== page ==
This article is to help you save yourself money and hassle. I'll start this by noting *this is my opinion and my experience only and nothing on this page should be taken as professional or legal advice*.

There are two key things you'll want to avoid when traveling abroad and they are foreign transaction fees (for using credit/debit card) and currency exchange fees (getting cash). They add up and can be costly in the long run and the good news is they are avoidable.

Like home, you have options when it comes to buying food, drinks, souvenirs, bus tickets or anything. You can use cash, card, smartphone apps and more. Card is accepted in Europe but usually not in as many places as the USA. Even less acceptance in Asia and South America. If you use your card you'll want to be using one that has no foreign transaction fees.

Commonly cards like Visa and MasterCard charge 3% in additional fees when making purchases in a currency other than the US Dollar. This can be avoided by getting a card with no foreign transaction fees. With a card like this, you will be able to make all kinds of purchases including your room, food, and other travel expenses. has extensive information about the pros and cons of different cards available.

Next, you're going to want to have money and the ability to access your money with you at all times. This means cash on you plus a way (debit card) to access more cash. You have many options when it comes to getting your very own local currency (Euro €, Pound £, Yen ¥, peso, etc.) Not all currencies are equal nor are the ways of obtaining them.

There are three major ways of getting foreign cash in your hands. The first two involve going to your bank before you leave for your trip. You can request foreign currency in the amount you deem necessary and safe to carry around. Depending on your bank this can be your easiest and most cost-effective way to get cash.

If your bank charges high fees or unreasonable exchange rates you can pull out US dollars and carry them with you to your exotic destination. After arrival at your destination, you can use a bank or more commonly a currency exchange company (they're all over big cities outside the USA) to exchange your American dollars for foreign cash or coin. Take note that the exchange rates are often inflated at places like this and sometimes they will add a fee on top. I've been able to negotiate at places like this in more than one country.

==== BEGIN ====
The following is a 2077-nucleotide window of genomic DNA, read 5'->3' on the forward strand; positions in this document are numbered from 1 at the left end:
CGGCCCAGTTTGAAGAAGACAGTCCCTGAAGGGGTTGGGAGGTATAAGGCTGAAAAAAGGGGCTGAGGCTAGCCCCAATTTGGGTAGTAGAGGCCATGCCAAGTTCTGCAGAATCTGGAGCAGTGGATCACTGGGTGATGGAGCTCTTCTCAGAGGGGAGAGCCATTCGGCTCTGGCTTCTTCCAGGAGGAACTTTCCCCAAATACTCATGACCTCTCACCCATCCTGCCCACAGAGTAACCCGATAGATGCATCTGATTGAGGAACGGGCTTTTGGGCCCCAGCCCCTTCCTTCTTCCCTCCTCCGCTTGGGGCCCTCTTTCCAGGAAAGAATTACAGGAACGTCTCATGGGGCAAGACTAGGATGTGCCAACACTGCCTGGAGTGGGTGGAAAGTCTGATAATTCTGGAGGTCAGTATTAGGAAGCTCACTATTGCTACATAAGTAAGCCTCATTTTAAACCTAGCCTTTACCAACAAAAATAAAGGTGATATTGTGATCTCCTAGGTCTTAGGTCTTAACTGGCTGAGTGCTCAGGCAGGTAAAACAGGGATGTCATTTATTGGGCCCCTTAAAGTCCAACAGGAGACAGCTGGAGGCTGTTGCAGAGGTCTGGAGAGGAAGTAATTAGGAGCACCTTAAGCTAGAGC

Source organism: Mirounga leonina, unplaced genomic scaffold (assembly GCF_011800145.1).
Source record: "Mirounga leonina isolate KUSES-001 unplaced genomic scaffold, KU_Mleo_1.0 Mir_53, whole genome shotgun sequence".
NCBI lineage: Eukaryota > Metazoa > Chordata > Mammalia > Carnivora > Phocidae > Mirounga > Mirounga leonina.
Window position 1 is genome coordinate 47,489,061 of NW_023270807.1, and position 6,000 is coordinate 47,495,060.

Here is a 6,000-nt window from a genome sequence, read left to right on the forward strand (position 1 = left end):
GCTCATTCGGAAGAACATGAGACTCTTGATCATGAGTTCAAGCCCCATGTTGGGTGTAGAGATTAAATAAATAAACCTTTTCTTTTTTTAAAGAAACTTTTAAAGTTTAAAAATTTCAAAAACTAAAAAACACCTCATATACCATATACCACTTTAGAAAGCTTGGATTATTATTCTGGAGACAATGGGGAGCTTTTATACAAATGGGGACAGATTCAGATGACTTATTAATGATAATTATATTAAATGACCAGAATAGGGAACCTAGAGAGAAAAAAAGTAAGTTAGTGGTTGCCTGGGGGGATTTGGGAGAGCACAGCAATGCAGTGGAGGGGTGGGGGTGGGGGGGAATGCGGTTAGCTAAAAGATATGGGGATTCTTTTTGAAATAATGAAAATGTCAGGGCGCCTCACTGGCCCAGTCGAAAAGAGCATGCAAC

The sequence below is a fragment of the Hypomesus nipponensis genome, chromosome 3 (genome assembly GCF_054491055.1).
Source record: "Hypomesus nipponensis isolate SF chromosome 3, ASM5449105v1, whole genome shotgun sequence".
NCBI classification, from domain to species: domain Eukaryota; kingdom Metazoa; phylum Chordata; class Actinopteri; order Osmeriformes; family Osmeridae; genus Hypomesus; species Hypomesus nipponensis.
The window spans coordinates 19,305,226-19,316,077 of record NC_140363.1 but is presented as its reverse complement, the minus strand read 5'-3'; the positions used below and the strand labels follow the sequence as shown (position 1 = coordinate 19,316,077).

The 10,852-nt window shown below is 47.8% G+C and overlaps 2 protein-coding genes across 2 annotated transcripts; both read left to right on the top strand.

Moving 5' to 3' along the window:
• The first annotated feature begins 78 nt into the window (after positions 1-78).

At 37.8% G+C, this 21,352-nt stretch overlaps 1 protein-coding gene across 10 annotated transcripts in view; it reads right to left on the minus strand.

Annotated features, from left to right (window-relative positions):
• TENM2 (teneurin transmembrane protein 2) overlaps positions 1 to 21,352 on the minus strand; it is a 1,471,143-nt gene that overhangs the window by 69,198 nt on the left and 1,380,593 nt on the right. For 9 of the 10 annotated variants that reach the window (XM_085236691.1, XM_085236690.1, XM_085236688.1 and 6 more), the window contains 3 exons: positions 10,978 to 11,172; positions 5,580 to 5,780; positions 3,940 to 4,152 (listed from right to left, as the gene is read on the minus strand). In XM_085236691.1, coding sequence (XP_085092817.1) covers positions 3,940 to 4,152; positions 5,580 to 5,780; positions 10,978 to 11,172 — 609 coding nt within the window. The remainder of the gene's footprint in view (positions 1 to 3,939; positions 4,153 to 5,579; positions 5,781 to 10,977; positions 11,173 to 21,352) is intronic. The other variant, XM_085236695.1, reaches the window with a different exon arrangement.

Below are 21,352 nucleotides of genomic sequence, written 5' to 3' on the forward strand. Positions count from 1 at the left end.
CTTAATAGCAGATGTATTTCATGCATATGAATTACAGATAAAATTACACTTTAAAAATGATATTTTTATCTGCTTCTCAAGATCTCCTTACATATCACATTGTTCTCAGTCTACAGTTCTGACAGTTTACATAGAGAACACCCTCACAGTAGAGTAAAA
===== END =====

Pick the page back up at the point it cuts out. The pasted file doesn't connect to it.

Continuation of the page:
The last major way and the way I stick to is withdrawing foreign currency from ATM’s or banks inside the country I'm visiting. Doing this often comes with the fair exchange rate being used and sometimes a small flat fee depending on your own bank and the bank you're pulling money from. This minimizes the amount of extra cash I have on hand in the case of loss or theft. Note when using ATM’s make sure it is a real bank sponsored ATM and not a private exchange company ATM. An example would be using a Wells Fargo ATM vs a Western Union ATM.

Planning around your money can save you a lot of dollars and stress.

What I Do

I bring with me 2 credit cards (always no fee), a debit card, and emergency US dollars in case my cards don't work. I put one credit card in the best-hidden place I can within my baggage. I leave it in the room and don't use it. It is there in case something happens to my other assets. I try to withdraw the full amount of local cash I plan to use during my stay. With flat rates on withdraws, its cheaper keeping withdraws to a minimum. Converting an extra $40 back into USD is a lot cheaper than a $5 fee to pull $40 out of the ATM (that's 12.5% fees in that example). When leaving my room for the day I only take the cash I need with me and one credit card. I leave the safety card hidden along with my debit card. I also put all my online payments (Spotify, Netflix, web hosting, etc.) on a completely separate card that I don't bring on the trip.

Additional tips

  • Call ahead and notify your cards of where and when you'll be traveling so your card isn't declined
  • When using your cards tell the merchant to use their local currency
  • Avoid using the wrong currency to pay when using cash. Merchants will use their own rates to convert your money which will be by far the worst you can find.
  • Increase (or decrease) your ATM withdrawal limit according to how much you plan on taking out at a time. Do this before you leave.
  • Find out approximate exchange rates ahead of time so you have an idea when buying things and getting your cash. When withdrawing from a foreign ATM you will not see the USD equivalent to what you are withdrawing so make sure you don't go over or it won't work.